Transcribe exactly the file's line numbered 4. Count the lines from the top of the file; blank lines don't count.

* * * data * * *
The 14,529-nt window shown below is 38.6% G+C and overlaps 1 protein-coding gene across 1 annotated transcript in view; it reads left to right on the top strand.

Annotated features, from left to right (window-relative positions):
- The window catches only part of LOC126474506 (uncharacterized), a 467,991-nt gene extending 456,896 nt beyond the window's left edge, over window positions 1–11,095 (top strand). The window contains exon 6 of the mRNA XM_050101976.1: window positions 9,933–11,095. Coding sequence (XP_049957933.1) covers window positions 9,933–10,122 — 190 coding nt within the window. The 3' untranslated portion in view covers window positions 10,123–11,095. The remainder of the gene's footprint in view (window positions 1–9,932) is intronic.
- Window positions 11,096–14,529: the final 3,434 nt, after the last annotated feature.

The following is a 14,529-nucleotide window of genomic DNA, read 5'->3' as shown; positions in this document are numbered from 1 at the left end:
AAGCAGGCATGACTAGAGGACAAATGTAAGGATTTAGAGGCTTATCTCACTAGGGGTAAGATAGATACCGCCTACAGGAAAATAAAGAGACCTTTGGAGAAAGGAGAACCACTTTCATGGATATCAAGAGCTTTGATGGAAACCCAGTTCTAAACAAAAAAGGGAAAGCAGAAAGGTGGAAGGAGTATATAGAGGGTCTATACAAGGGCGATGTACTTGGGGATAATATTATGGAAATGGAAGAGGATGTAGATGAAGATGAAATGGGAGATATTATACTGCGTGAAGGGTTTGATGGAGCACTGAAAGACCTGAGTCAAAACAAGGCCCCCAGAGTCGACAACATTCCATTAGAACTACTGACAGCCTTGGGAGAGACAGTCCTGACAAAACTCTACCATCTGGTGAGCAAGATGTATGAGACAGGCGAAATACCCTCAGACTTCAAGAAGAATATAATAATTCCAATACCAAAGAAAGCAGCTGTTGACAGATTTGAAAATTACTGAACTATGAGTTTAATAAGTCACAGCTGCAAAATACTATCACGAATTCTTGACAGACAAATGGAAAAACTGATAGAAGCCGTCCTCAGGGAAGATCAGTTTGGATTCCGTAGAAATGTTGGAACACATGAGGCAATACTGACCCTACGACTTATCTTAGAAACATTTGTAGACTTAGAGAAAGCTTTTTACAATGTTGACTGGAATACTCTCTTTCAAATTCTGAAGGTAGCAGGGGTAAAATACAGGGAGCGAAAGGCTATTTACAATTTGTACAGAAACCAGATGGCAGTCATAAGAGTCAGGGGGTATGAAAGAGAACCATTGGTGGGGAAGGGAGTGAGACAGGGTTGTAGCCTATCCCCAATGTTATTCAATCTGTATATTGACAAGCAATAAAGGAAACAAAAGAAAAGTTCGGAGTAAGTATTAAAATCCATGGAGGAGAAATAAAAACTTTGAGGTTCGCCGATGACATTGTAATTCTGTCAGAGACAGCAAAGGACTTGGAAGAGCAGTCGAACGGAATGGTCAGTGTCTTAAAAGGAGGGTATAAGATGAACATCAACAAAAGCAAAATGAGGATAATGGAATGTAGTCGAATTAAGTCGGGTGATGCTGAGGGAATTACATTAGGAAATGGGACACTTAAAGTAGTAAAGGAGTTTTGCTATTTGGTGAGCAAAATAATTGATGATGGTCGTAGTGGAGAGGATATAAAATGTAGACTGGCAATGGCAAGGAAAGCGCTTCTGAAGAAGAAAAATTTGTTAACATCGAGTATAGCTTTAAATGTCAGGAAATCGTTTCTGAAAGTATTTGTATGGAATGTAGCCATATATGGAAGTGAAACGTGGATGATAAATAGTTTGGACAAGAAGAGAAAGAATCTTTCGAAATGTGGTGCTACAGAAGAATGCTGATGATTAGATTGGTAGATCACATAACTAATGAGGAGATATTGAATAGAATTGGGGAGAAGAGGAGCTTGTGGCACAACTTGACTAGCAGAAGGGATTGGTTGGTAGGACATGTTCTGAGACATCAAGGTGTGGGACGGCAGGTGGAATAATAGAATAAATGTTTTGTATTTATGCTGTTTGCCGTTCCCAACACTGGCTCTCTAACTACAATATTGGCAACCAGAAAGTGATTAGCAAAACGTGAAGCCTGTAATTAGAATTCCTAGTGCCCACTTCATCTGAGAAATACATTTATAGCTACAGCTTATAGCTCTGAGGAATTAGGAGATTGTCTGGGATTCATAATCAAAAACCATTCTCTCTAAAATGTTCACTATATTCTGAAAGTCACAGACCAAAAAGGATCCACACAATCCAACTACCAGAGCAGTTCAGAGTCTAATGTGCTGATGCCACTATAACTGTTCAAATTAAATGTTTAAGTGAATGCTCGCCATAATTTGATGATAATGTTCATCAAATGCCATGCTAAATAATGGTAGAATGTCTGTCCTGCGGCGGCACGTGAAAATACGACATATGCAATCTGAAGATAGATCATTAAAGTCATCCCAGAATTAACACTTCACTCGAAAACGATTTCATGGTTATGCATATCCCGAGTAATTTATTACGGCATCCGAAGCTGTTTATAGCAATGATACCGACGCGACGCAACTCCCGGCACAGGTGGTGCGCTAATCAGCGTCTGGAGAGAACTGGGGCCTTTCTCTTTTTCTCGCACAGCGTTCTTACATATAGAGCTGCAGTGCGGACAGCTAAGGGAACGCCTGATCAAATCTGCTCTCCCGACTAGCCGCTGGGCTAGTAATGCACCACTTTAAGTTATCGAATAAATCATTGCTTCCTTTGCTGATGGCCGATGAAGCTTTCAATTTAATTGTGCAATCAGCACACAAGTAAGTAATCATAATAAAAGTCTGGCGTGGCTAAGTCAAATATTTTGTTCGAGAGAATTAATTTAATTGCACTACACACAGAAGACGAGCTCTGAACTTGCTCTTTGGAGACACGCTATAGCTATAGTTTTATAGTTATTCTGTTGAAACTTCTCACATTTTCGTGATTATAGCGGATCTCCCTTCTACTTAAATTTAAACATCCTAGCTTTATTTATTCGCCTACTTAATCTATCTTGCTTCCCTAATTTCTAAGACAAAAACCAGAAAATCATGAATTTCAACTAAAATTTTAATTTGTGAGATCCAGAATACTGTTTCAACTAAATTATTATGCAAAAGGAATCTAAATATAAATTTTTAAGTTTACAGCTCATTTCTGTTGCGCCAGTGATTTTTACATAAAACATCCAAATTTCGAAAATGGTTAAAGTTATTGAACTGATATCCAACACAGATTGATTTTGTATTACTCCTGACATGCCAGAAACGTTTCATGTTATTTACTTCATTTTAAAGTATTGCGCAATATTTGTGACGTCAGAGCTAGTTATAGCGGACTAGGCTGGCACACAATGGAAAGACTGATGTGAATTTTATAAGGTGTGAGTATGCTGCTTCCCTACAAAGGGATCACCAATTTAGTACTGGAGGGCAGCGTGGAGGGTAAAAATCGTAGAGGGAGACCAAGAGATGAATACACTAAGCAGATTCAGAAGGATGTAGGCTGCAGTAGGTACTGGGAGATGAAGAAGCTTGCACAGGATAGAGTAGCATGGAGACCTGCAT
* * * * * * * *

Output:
- Window positions 11,096–14,529: the final 3,434 nt, after the last annotated feature.